Fractional Laplace operators have been suggested by Riesz in [14] for the first time. The fractional Laplacian in the Riesz form for 4-dimensional Euclidean space-time can be considered as an inverse Fourier’s integral transform of by where and .

Definition 4. For , the fractional Laplacian of the Riesz form is defined as the hypersingular integral where and is a finite difference of order of a field with a vector step and centered at the point : The constant is defined by where

Note that the hypersingular integral (35) does not depend on the choice of . The Fourier transform of the fractional Laplacian is given by . This equation is valid for the Lizorkin space [1] and the space of infinitely differentiable functions on with compact support.

2.5. Fractional Field Equations

The Euclidean action for fractional scalar fields can be defined by the expression where denotes the fractional 4-dimensional Laplacian (31) for dimensionless variables of continuum space-time. Here we take into account (18) in the form .

Using the stationary action principle, , we derive the fractional field equation Similarly, we can consider the fractional field theories that are described by the fractional field equations where the fractional 4-dimensional Laplacians (30) and (35) are used.

The Green functions for Euclidean space-time and dimensionless variables have the following path integral representation: where is the sum over all possible configurations of the field for continuum space-time. Note that the path-integral approach for space-fractional quantum mechanics is considered in [3, 4, 32].

The Euclidean Green functions (42) of fractional field theory can be derived from the generating functional Using the integer-order differentiation of (43) with respect to the sources , we can obtain the correlation functions. The -point fractional correlation function is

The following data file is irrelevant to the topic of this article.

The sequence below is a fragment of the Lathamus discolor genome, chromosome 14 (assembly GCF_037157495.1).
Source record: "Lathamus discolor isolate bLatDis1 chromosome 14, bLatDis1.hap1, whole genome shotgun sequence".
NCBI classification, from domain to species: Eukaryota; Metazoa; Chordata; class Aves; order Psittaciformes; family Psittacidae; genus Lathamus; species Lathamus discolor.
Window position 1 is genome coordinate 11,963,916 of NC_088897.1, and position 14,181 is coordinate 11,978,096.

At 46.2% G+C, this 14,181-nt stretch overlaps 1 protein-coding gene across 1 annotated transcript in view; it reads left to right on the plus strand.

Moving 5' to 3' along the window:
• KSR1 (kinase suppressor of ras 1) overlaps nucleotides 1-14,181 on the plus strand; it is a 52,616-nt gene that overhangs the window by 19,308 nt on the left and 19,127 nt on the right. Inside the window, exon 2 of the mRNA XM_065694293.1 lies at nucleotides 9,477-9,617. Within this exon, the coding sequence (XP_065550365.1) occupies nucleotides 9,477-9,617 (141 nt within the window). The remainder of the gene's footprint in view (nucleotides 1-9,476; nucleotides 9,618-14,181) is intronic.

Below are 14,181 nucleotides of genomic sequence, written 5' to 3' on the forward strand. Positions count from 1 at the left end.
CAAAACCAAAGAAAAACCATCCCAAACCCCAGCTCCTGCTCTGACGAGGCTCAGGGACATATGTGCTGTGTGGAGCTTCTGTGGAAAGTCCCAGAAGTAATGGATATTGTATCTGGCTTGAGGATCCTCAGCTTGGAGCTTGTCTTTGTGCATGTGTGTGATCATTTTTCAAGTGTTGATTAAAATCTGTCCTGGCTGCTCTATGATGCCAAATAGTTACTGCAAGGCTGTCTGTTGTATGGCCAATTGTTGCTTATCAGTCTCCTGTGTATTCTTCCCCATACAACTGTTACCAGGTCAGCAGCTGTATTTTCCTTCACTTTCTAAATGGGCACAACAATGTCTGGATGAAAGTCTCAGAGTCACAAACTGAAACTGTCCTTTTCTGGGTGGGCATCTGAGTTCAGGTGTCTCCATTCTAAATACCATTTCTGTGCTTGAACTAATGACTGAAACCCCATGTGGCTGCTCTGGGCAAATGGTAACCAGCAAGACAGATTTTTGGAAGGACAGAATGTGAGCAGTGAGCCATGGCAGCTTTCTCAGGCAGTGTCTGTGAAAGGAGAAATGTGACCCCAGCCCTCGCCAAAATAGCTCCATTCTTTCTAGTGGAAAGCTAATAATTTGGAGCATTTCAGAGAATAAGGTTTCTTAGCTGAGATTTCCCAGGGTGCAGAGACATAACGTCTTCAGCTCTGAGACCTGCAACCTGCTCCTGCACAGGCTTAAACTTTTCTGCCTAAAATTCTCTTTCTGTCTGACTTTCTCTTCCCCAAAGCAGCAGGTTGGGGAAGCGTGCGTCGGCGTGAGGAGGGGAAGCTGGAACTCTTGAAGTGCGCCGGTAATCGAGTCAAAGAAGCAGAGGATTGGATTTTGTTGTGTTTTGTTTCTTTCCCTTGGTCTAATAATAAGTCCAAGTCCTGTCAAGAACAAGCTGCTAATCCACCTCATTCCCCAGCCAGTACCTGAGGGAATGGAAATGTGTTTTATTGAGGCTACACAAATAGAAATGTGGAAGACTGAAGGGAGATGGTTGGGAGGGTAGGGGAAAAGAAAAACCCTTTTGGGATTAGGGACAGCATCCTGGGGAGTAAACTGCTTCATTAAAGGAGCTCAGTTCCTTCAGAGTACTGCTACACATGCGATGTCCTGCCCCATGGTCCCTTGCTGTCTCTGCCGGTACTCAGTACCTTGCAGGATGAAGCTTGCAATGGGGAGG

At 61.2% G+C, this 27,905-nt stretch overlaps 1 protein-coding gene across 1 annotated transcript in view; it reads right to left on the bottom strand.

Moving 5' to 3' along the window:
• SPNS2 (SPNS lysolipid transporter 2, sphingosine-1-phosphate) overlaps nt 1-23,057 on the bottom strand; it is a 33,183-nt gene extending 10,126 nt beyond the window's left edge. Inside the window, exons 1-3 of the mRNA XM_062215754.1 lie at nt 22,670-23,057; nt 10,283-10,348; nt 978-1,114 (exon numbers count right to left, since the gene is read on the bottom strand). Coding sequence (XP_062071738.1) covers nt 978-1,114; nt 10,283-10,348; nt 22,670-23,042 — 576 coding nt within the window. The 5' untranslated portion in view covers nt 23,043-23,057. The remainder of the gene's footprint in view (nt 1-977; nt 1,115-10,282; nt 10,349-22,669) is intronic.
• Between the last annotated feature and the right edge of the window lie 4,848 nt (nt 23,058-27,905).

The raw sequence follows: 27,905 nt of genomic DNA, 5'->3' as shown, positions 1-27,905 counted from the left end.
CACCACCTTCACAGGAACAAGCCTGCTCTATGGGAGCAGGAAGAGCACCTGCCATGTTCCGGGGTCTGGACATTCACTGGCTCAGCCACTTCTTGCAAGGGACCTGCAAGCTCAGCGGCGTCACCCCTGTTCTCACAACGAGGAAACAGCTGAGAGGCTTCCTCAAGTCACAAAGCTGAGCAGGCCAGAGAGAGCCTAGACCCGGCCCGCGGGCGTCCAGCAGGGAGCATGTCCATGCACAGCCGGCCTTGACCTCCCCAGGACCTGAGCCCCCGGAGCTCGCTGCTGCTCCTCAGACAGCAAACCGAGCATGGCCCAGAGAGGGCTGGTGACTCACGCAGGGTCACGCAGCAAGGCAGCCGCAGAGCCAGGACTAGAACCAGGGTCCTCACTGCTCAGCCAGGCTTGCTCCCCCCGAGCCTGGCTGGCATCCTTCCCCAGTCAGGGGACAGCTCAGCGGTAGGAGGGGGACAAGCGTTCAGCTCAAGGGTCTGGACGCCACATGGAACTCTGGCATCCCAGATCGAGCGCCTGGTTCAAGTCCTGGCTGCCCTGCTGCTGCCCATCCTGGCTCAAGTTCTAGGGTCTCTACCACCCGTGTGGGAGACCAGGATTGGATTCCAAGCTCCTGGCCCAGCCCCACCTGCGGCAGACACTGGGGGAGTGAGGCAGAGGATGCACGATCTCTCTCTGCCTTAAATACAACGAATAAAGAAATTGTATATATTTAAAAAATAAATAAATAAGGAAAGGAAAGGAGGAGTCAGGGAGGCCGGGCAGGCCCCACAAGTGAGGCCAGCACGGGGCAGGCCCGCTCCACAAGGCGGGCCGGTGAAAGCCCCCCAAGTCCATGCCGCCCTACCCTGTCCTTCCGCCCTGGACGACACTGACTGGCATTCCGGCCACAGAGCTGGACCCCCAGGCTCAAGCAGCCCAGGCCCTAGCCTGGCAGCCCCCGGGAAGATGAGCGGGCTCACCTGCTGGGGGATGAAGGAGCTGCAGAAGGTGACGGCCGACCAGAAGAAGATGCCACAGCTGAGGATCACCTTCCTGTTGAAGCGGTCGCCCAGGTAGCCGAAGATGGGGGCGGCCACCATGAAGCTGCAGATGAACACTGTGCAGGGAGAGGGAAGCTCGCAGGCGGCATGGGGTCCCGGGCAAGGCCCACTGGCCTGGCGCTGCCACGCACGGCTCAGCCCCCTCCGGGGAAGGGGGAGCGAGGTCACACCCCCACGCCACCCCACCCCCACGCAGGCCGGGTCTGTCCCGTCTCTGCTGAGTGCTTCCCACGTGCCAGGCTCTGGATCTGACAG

Quantum fluctuations correspond to the contributions to the integral (43) coming from field configurations which are not solutions to the classical field equations (40) and (41).

3. Fractional Field Theory on Lattice Space-Time

3.1. Lattice Space-Time

In quantum field theory, a lattice approach is based on lattice space-time instead of the continuum of space-time. Lattice models originally occurred in the condensed matter physics, where the atoms of a crystal form a lattice. The unit cell is represented in terms of the lattice parameters, which are the lengths of the cell edges (, where ) and the angles between them.

Let us consider an unbounded space-time lattice characterized by the noncoplanar vectors , , that are the shortest vectors by which a lattice can be displaced and be brought back into itself. For simplification, we assume that , , are mutually perpendicular primitive lattice vectors. We choose directions of the axes of the Cartesian coordinate system coinciding with the vector . Then , where , and , (), are the basis vectors of the Cartesian coordinate system for Euclidean space-time . This simplification means that the lattice is a primitive -dimensional orthorhombic Bravais lattice. The position vector of an arbitrary lattice site is written as where are integer. In a lattice the sites are numbered by , so that the vector can be considered as a number vector of the corresponding lattice site.